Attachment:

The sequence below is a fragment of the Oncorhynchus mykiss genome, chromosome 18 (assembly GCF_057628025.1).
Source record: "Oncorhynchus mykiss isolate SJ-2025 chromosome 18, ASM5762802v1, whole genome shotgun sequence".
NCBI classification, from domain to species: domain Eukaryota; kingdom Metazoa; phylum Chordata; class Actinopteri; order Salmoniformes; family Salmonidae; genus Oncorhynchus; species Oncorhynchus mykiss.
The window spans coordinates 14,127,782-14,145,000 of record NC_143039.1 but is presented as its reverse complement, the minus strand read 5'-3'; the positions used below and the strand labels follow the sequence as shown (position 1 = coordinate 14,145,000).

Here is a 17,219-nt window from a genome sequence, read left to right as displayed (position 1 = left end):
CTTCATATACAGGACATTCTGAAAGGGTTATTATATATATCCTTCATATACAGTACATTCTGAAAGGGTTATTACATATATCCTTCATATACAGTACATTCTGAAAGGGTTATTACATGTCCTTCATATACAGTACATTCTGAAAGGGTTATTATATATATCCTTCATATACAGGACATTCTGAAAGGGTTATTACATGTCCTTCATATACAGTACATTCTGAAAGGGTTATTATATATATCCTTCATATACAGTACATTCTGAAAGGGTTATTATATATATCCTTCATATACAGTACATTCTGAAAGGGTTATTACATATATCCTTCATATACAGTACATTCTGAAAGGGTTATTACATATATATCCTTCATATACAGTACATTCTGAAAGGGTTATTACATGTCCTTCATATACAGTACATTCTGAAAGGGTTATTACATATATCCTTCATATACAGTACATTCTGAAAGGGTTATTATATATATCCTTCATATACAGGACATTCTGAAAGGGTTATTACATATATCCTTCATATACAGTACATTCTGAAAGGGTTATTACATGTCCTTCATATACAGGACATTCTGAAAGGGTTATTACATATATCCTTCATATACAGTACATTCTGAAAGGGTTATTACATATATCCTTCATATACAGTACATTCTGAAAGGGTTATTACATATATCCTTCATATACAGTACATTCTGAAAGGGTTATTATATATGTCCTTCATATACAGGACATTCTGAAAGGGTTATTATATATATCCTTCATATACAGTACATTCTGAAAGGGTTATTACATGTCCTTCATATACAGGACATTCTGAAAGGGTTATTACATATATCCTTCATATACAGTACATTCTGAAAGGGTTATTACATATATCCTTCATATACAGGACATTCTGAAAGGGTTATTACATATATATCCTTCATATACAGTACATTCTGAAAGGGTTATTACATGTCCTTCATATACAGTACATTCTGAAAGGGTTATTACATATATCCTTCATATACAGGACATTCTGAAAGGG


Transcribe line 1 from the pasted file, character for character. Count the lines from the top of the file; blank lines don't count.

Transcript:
The sequence below is a fragment of the Oncorhynchus mykiss genome, chromosome 18 (assembly GCF_057628025.1).